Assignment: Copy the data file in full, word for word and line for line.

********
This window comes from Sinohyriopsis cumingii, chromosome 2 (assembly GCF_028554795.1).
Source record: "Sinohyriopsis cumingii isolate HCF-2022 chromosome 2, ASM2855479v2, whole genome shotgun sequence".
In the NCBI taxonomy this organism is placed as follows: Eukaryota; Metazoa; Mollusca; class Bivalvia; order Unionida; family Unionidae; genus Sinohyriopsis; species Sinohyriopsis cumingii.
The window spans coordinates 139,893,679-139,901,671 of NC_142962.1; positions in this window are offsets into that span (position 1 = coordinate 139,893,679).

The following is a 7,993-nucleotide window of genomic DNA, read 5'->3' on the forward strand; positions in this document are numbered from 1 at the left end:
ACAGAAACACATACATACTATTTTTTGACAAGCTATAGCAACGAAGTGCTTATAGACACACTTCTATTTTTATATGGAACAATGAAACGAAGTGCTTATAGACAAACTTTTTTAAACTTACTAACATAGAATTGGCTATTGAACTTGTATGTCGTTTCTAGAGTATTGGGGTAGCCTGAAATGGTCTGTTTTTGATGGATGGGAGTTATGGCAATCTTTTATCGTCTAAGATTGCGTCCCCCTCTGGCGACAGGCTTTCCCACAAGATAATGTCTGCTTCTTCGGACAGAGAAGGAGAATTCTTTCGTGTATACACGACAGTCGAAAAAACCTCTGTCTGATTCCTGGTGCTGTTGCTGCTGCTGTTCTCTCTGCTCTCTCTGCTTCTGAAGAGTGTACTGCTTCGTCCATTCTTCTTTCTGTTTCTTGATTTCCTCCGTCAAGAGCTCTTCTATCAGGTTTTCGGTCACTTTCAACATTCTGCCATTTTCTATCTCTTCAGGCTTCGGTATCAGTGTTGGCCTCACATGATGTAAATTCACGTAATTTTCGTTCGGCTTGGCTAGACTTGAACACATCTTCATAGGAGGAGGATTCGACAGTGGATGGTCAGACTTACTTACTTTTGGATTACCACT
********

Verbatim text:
This window comes from Sinohyriopsis cumingii, chromosome 2 (assembly GCF_028554795.1).
Source record: "Sinohyriopsis cumingii isolate HCF-2022 chromosome 2, ASM2855479v2, whole genome shotgun sequence".
In the NCBI taxonomy this organism is placed as follows: Eukaryota; Metazoa; Mollusca; class Bivalvia; order Unionida; family Unionidae; genus Sinohyriopsis; species Sinohyriopsis cumingii.
The window spans coordinates 139,893,679-139,901,671 of NC_142962.1; positions in this window are offsets into that span (position 1 = coordinate 139,893,679).

The following is a 7,993-nucleotide window of genomic DNA, read 5'->3' on the forward strand; positions in this document are numbered from 1 at the left end:
ACAGAAACACATACATACTATTTTTTGACAAGCTATAGCAACGAAGTGCTTATAGACACACTTCTATTTTTATATGGAACAATGAAACGAAGTGCTTATAGACAAACTTTTTTAAACTTACTAACATAGAATTGGCTATTGAACTTGTATGTCGTTTCTAGAGTATTGGGGTAGCCTGAAATGGTCTGTTTTTGATGGATGGGAGTTATGGCAATCTTTTATCGTCTAAGATTGCGTCCCCCTCTGGCGACAGGCTTTCCCACAAGATAATGTCTGCTTCTTCGGACAGAGAAGGAGAATTCTTTCGTGTATACACGACAGTCGAAAAAACCTCTGTCTGATTCCTGGTGCTGTTGCTGCTGCTGTTCTCTCTGCTCTCTCTGCTTCTGAAGAGTGTACTGCTTCGTCCATTCTTCTTTCTGTTTCTTGATTTCCTCCGTCAAGAGCTCTTCTATCAGGTTTTCGGTCACTTTCAACATTCTGCCATTTTCTATCTCTTCAGGCTTCGGTATCAGTGTTGGCCTCACATGATGTAAATTCACGTAATTTTCGTTCGGCTTGGCTAGACTTGAACACATCTTCATAGGAGGAGGATTCGACAGTGGATGGTCAGACTTACTTACTTTTGGATTACCACT